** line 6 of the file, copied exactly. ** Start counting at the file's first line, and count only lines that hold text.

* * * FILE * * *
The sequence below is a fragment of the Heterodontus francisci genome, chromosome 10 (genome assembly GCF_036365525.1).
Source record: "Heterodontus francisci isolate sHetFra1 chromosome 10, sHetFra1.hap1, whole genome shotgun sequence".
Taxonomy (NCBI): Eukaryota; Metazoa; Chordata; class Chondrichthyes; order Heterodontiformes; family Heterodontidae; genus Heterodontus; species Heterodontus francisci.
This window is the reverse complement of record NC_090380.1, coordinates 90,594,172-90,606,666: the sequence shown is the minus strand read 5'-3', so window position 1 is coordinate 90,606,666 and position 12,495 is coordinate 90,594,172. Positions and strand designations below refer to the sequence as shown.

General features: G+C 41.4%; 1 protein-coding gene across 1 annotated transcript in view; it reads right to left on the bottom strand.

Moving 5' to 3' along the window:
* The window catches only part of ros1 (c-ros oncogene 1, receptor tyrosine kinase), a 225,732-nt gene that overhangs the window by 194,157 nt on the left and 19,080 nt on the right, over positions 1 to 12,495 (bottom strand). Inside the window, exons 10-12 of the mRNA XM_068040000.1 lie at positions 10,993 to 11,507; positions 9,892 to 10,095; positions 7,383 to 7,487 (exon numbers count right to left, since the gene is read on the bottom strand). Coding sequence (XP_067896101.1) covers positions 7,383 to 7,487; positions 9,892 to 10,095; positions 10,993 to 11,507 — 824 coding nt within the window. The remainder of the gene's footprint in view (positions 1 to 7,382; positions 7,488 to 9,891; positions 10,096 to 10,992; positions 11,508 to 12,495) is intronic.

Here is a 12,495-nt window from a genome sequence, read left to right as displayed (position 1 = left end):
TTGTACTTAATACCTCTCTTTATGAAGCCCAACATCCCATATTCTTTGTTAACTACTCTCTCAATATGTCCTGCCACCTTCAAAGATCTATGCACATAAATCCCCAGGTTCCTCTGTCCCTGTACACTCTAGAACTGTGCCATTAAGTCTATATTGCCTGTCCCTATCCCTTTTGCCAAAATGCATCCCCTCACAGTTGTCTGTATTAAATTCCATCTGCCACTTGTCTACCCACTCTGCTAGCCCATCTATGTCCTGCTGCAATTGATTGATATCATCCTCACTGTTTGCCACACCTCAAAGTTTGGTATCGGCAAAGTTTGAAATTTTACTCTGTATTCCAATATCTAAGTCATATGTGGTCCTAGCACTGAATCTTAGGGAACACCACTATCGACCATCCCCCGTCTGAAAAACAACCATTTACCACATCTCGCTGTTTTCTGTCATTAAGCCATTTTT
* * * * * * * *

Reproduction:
Moving 5' to 3' along the window: